In Hope And The Lack Thereof: A Reporter's Diary From Amethi, Raebareli And Varanasi

As the Lok Sabha elections fill Indians with hope again, Outlook's Tanul Thakur traces his experience talking to locals in two prestigious seats in Uttar Pradesh.

Photo by Vikram Sharma/Outlook

Kharinja. If I’ve to sum up my reporting experience this election—something I’ve not done before—then it’d be that word. A word whose meaning I didn’t know, a word that deflated and angered the villagers of Raebareli and Amethi. When Rajmati, a farmer, told me that she doesn’t even have a kharinja, I first thought she referred to a farming tool. A grave tone, I thought, must correspond to a huge demand—it wasn’t. Kharinja, in fact, is a need so basic that many city slickers don’t even pause to ponder it: a side road.   

The villagers of Poore Hundaliyan, in Amethi, had complained about their kharinja for years. Nothing happened. When it rained, their lanes flooded. During medical emergencies, they had to shift their relatives to a different house or carry them on a cot, as the knee-length water forbade vehicular access. Living less than a km away from the house of the current MP, Smriti Irani, they slammed her indifference. They had gotten so starved for a sympathetic ear that the presence of a reporter—a listener—animated them. I began interviewing one villager, Satyendra Tiwari, but soon, several of them joined the conversation, sharing one problem after the other. And every 15 minutes or so, as if checking their own demands and desires, they said: “We don’t want a lot: just road, electricity, water.”   

Hapless Indians expect the bare minimum from their leaders—and they still get less than that. Such moments made me realise the monumental importance of Indian elections. That this great equaliser was their big chance, their only chance. Leo Tolstoy once wrote, “All great literature is one of two stories: a man goes on a journey or a stranger comes to town.” During Indian elections, a stranger comes to town. And that stranger becomes a symbol of hope: Here’s someone who will listen to us; here’s someone who can forward—maybe solve—our problems. So, several villagers asked me, “Sir, can you do something about it?” They opened their hearts and homes—and spoke and spoke: sometimes, it seemed, just to themselves, their answers functioning as a trauma response. 

It was impossible to remain indifferent to such situations. They constituted, for me, a ‘Swades-like moment’. Remember that scene from the 2004 drama, where a kid runs beside a train, shouting, “Paani lo, paani, 25 paise ka ek glass”? He keeps shouting; no one listens. He then sees Mohan (Shah Rukh Khan) and says, “Saheb, ek glass paani lo na.” Mohan looks at the boy, nods, buys water, and drinks it to the last drop. The train leaves; the boy disappears from his sight. Mohan remains seated, silent and frozen, and then, the tears trickle. What’s going on in his mind: despair, confusion, guilt?   

Even though I primarily write on cinema and pop culture, I, like most Indians, know the many misfortunes plaguing our people. But, over the last few weeks, numerous charged complaints made me see my country in a light I had perhaps not seen before. The elections intensified that feeling, as it’s a rare time that fills regular Indians with hope. And it was that hope—that fleeting feeling which even they thought would fade—that felt more heartbreaking than their despair.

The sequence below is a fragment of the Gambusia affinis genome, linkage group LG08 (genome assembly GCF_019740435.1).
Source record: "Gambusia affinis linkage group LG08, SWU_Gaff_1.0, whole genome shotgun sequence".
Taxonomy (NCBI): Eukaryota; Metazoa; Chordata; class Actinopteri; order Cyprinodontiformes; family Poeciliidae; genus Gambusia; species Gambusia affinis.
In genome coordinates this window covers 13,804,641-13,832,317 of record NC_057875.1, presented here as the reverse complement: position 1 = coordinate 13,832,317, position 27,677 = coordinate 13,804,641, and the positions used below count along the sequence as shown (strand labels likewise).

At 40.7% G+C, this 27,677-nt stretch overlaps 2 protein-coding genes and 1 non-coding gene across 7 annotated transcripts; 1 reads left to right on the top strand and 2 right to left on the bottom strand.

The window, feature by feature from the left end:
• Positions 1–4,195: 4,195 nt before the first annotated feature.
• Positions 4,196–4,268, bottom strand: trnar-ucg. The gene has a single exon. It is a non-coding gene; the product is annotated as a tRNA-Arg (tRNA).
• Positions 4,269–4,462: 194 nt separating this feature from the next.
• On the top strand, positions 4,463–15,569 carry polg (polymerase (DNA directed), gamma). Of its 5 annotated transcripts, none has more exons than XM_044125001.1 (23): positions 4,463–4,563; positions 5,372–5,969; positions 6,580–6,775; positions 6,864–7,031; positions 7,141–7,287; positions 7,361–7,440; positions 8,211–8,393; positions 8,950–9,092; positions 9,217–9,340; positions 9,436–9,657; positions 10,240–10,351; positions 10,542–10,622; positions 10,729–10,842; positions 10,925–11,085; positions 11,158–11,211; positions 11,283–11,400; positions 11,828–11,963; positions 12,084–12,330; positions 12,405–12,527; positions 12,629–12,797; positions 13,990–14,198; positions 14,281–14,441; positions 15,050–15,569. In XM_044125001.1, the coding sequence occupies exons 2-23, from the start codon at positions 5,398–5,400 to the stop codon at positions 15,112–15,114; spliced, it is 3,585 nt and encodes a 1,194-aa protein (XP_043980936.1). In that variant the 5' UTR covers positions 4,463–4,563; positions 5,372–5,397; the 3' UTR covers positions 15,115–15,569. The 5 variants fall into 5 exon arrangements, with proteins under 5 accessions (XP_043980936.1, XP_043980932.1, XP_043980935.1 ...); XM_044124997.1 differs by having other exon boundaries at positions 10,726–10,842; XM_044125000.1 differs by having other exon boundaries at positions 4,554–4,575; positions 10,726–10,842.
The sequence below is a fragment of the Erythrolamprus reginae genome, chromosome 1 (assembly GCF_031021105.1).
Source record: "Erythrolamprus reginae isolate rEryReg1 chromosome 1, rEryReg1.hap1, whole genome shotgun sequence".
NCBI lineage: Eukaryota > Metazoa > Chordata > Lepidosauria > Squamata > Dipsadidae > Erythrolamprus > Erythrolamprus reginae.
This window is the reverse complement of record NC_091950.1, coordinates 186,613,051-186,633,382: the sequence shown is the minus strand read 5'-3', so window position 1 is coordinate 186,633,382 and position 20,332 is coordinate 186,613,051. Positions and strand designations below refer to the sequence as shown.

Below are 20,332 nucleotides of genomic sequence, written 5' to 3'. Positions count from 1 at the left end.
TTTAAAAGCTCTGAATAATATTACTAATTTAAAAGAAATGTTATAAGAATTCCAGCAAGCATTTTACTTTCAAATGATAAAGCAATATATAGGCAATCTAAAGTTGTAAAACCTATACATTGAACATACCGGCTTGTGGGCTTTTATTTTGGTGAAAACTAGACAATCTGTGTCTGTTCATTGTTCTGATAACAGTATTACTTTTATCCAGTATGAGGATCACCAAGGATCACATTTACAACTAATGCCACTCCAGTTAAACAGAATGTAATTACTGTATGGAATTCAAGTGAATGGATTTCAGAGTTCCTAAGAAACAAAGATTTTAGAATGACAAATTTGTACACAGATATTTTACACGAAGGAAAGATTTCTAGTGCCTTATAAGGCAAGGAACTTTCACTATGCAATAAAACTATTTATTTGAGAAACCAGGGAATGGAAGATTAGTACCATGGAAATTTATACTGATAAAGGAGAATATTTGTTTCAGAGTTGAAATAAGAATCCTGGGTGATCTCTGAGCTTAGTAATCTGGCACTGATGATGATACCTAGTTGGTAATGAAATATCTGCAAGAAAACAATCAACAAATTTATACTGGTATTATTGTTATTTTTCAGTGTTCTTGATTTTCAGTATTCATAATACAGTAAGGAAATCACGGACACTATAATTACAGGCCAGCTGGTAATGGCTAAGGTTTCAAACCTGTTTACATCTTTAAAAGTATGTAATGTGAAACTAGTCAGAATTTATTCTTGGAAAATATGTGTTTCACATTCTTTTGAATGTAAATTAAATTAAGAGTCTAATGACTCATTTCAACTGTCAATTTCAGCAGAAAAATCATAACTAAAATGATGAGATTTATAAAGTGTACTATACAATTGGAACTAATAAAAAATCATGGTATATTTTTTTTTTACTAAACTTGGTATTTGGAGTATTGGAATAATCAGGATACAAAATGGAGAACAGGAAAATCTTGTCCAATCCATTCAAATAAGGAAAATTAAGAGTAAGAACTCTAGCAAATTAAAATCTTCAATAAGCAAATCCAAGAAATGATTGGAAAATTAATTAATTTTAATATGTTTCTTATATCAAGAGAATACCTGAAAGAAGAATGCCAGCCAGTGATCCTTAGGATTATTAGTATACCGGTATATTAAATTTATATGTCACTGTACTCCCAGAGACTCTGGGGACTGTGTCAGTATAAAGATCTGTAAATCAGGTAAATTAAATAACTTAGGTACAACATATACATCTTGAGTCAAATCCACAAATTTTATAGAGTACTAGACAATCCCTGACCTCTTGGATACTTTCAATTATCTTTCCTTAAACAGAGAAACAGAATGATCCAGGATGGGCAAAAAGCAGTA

Some poignant experiences had nothing to do with the story I was chasing. Last month, in April, I was in Daalmandi, a Muslim-dominated locality in Varanasi, trying to understand the effects of the Gyanvapi controversy on the locals. Several of them refused to talk to me. I finally found an old man, wearing a kurta-pyjama and a prayer cap, who agreed. He was too deep in his own issues though—related to a familial property dispute—to talk about the city’s changing contours. But as he recounted his struggles (“I don’t even have a home, I’m also human”)—at around three in the afternoon, in a gully overflowing with buyers, shops, bikes—he wept. I stood there, numb. Should I comfort him? Should I continue to ask questions? Should I apologise? “Look at me. I don’t have enough money to buy a watch or a ring,” he showed his wrist, as if fact checking his own penury. “I can’t buy a mobile, I can’t buy good clothes.” I couldn’t help but apologise, then tried my best: “Tell me something: Are you chewing Banarasi paan? What’s so special about it?” The distraction helped. He smiled.  


Indian men, or men in general, don’t usually cry—definitely not in public. But like the old man in Daalmandi, Jaffar, in Raebareli, also shed tears describing an incident that got him jailed. It was a scuffle between the Hindus and Muslims on the day of the Ram mandir consecration in front of a mosque where, he repeated more than once, “I wasn’t even there, sir”. As the elections enter the last phase, these names and faces come back to me, like a series of snapshots flagging (basic) needs: a broken tap, a clean toilet, potable water, human dignity, a kharinja, a job. Hundreds of km away, I can do nothing but hope for them. I also hope to meet them again and hope that, unlike the last time, they are in a better place, in a better country.  

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